Cheeky chat show, radio and Eurovision host Graham Norton’s first boyfriend was a floppy-haired boy from Melbourne named Ashley.
Falling for the Australian while living in London, 55-year-old Norton’s home since the ‘80s, Ashley’s sense of humour coaxed the then 20-something Irishman to let go of his hang-ups and have a little fun.
Not that Norton immediately recalls Ashley when reminded of that detail from his 2014 memoir The Life and Loves of a He Devil.
“I remember now,” he chuckles at his own forgetfulness while speaking over the phone as he waited for a train on a bustling Monday morning in the British capital.
“We spent a very long winter during our summer, living in his parents’ garage.
The overbearing morality of the Catholic Church in rural County Cork in the ‘70s prolonged Norton’s stay in the closet, with his Protestant upbringing meaning he was doubly an outsider.
He barely recognises the country now, in a good way, post-marriage equality and winning abortion rights. “It’s like Sweden!”
His second novel A Keeper, which follows the critical and popular success of his London Times bestseller Holding (2016), is a dual-narrative page-turner that draws on the bad old days.
Protagonist Elizabeth Keane returns to Ireland from contemporary New York after the death of her estranged mother and uncovers a secret stash of letters that change everything. Without spoiling too much, let’s just say the sections set in the ‘70s take a pretty wild turn.
Reassured that his latest book is wicked fun, he notes that dispensing with mobile phones and social media meant he could more easily spin a mysterious disappearance.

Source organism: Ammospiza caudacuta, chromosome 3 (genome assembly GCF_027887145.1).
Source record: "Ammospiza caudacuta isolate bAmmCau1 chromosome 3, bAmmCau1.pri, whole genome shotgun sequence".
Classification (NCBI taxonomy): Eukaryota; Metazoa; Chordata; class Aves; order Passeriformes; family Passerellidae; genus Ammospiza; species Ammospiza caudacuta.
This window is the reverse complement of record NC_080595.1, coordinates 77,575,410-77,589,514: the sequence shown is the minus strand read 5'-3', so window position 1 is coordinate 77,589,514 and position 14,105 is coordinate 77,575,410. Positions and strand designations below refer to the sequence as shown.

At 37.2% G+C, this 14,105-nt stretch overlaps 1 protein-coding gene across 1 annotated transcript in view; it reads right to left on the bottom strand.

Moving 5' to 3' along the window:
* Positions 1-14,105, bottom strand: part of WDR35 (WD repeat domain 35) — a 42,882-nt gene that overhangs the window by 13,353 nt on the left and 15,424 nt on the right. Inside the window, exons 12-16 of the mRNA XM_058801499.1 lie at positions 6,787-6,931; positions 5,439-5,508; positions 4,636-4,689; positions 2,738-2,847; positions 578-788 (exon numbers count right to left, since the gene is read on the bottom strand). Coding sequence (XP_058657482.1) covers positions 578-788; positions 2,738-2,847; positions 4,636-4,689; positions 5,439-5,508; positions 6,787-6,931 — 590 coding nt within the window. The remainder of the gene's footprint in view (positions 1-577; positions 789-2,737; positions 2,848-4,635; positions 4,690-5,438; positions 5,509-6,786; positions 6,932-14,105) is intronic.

“Now we’re all available all the time, but it used to be you wouldn’t see people for weeks,” he says. “You just assumed they were getting on with their lives, but now you’d be calling the police.”
Hosting a cavalcade of oft-raucous celebrities on his hugely YouTubed The Graham Norton Show, Norton credits his A-list guests’ more unguarded moments to the fact they share their time together on the sofa. “If they’re on the couch with their peers, they’re more genuinely themselves,” he says.
Ever-unpredictable Harry Potter and Rake star Miriam Margolyes is the best combination with absolutely anybody, Norton reckons. And while he was star-struck by both Madonna and Cher, the guest who left the biggest mark on him was larger-than-life country music star Dolly Parton.
The pair memorably shot the Graham Goes to Dollywood special together in Tennessee in the shocking aftermath of 9/11. Despite the fraught circumstances, he says she was a genuine delight to be around. “That was the most meaningful experience, because I got to spend so much time with her.”
Few guests become friends, but late Star Wars hero and author Carrie Fisher, who shared his mischievous sense of humour, was an exception. He even took her as his plus-one to the eye-raising wedding of Liza Minnelli and David Guest, where Michael Jackson was best man.
“Carrie and I actually met as guests on Ruby Wax’s chat show, and I think, in a way, that’s how we bonded, because as host you’re really just a conversation butler,” Norton offers.
What does he make of Australia competing in Eurovision?
“I’m not against it,” he says, his voice raising an unconvinced octave, “the more the merrier, but I can’t pretend to understand it. But that’s one of the good things about Eurovision. Nobody understands it. It’s really, really crazy.”
Graham Norton’s The Keeper is out now, published by Hodder & Stoughton